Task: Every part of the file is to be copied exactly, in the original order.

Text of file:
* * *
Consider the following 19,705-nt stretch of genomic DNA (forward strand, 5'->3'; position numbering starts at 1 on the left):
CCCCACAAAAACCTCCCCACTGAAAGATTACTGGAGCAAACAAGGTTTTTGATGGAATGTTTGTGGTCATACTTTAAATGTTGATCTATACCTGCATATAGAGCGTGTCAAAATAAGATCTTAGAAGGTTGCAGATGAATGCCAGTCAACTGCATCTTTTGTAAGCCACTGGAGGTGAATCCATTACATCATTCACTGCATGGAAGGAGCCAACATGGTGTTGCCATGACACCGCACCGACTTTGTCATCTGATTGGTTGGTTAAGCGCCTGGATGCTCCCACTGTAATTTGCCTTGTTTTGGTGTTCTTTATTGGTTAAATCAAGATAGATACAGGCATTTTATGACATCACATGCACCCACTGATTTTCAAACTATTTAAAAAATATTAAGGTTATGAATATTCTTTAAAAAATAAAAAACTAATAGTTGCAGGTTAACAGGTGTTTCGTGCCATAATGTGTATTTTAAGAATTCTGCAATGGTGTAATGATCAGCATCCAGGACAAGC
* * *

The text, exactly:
Consider the following 19,705-nt stretch of genomic DNA (forward strand, 5'->3'; position numbering starts at 1 on the left):
CCCCACAAAAACCTCCCCACTGAAAGATTACTGGAGCAAACAAGGTTTTTGATGGAATGTTTGTGGTCATACTTTAAATGTTGATCTATACCTGCATATAGAGCGTGTCAAAATAAGATCTTAGAAGGTTGCAGATGAATGCCAGTCAACTGCATCTTTTGTAAGCCACTGGAGGTGAATCCATTACATCATTCACTGCATGGAAGGAGCCAACATGGTGTTGCCATGACACCGCACCGACTTTGTCATCTGATTGGTTGGTTAAGCGCCTGGATGCTCCCACTGTAATTTGCCTTGTTTTGGTGTTCTTTATTGGTTAAATCAAGATAGATACAGGCATTTTATGACATCACATGCACCCACTGATTTTCAAACTATTTAAAAAATATTAAGGTTATGAATATTCTTTAAAAAATAAAAAACTAATAGTTGCAGGTTAACAGGTGTTTCGTGCCATAATGTGTATTTTAAGAATTCTGCAATGGTGTAATGATCAGCATCCAGGACAAGC